Genes Might Matter Even More Than We Thought
Whether you know it or not, this is a very exciting time in physiology labs. There’s a great article in this month’s Fitness Journal from IDEA that highlights a plethora of new research showing just how much our genetic makeup actually affects our response to exercise – and not just in terms of weight loss.
For example, strength training may produce muscle gains ranging from 0% to 59% – depending on the number of satellite cells (i.e., stem cells that circulate in the bloodstream and help repair muscle tissue) that a given person has.
Cardiovascular training responses among individuals have also shown to vary from a 0 ml/min to a 1,000 ml/min improvement in oxygen transport after 20 weeks of the same protocol.
And as far as sedentary weight gain is concerned, some individuals put on 10 lbs. while others pack on 30 lbs. after being overfed by 1,000 calories per day for 100 days. Abdominal fat gain can range from 0% to a whopping 200% increase during this same time period. Wild!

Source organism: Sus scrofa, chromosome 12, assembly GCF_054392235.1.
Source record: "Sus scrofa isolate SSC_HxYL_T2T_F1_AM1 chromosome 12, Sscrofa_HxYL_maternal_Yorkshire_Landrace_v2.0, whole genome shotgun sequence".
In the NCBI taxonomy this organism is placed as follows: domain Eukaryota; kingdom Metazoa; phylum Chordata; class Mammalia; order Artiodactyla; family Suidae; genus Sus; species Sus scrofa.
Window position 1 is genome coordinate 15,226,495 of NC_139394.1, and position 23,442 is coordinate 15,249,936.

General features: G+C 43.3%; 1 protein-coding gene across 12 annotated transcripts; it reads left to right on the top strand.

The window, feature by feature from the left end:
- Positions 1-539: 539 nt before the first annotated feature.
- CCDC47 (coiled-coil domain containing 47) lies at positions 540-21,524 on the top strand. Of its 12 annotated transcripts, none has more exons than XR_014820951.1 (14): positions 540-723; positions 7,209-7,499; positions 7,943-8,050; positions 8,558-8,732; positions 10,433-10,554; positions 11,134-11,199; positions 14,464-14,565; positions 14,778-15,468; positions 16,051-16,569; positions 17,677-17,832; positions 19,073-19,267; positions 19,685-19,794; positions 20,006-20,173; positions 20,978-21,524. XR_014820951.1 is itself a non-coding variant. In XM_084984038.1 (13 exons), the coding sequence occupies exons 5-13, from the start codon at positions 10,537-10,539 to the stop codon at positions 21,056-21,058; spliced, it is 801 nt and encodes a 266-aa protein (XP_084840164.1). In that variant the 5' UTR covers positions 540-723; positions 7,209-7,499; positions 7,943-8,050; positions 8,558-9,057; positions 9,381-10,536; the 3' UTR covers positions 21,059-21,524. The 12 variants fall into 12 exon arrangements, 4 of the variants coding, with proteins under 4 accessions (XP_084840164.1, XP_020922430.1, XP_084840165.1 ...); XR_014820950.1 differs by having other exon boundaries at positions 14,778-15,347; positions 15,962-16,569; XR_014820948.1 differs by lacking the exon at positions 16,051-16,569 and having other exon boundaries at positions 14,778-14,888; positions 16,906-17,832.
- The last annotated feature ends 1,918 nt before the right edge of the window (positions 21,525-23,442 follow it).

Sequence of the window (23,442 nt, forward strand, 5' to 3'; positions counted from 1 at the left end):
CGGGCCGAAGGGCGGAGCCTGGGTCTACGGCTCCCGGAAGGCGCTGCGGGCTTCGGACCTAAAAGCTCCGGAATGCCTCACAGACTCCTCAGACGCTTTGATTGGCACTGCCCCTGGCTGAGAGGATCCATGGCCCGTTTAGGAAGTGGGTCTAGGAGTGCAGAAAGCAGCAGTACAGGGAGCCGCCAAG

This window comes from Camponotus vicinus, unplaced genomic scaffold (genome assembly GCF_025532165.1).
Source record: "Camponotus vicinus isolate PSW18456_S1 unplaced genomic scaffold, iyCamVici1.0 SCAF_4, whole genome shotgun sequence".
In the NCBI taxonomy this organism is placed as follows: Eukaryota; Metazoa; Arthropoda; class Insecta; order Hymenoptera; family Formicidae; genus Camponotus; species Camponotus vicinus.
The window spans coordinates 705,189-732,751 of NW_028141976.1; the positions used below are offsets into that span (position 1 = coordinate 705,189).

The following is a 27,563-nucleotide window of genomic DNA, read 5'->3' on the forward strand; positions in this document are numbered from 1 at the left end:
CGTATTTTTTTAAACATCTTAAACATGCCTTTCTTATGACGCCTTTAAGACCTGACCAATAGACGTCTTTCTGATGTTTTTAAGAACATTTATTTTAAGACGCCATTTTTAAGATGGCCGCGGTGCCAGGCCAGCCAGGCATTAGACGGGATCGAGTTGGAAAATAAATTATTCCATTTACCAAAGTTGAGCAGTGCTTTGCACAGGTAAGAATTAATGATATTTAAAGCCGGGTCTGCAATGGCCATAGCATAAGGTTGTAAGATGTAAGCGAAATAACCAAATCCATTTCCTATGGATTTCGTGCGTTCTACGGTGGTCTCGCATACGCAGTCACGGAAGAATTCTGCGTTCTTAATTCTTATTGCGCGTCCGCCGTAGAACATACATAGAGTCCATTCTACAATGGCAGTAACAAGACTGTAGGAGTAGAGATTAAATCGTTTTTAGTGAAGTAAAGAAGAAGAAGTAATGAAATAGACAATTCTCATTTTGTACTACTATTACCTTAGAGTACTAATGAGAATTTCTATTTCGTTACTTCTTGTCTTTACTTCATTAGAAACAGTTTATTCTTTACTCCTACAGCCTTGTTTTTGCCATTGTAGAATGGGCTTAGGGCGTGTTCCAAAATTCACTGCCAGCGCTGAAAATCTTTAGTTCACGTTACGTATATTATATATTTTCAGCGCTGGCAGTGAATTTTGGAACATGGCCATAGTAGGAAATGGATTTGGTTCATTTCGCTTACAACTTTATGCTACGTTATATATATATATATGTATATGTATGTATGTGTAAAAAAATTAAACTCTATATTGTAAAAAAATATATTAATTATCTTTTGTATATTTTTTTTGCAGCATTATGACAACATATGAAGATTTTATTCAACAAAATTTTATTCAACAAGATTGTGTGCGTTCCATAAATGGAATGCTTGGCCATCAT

So what does this mean for our exercise programs? Well, we obviously don’t have the technology to tell us how well our genes are likely to respond to a certain type of training (yet). But given the evidence of inherent variability in individual response, we have even more reason to stray away from a purely scientific “one size fits all” approach to exercise and pay closer attention to what happens when we put our programs into practice. What’s worked for us in the past may be the best indicator of what’s likely to work in the future – but only for us.
Filed under: Did You Know?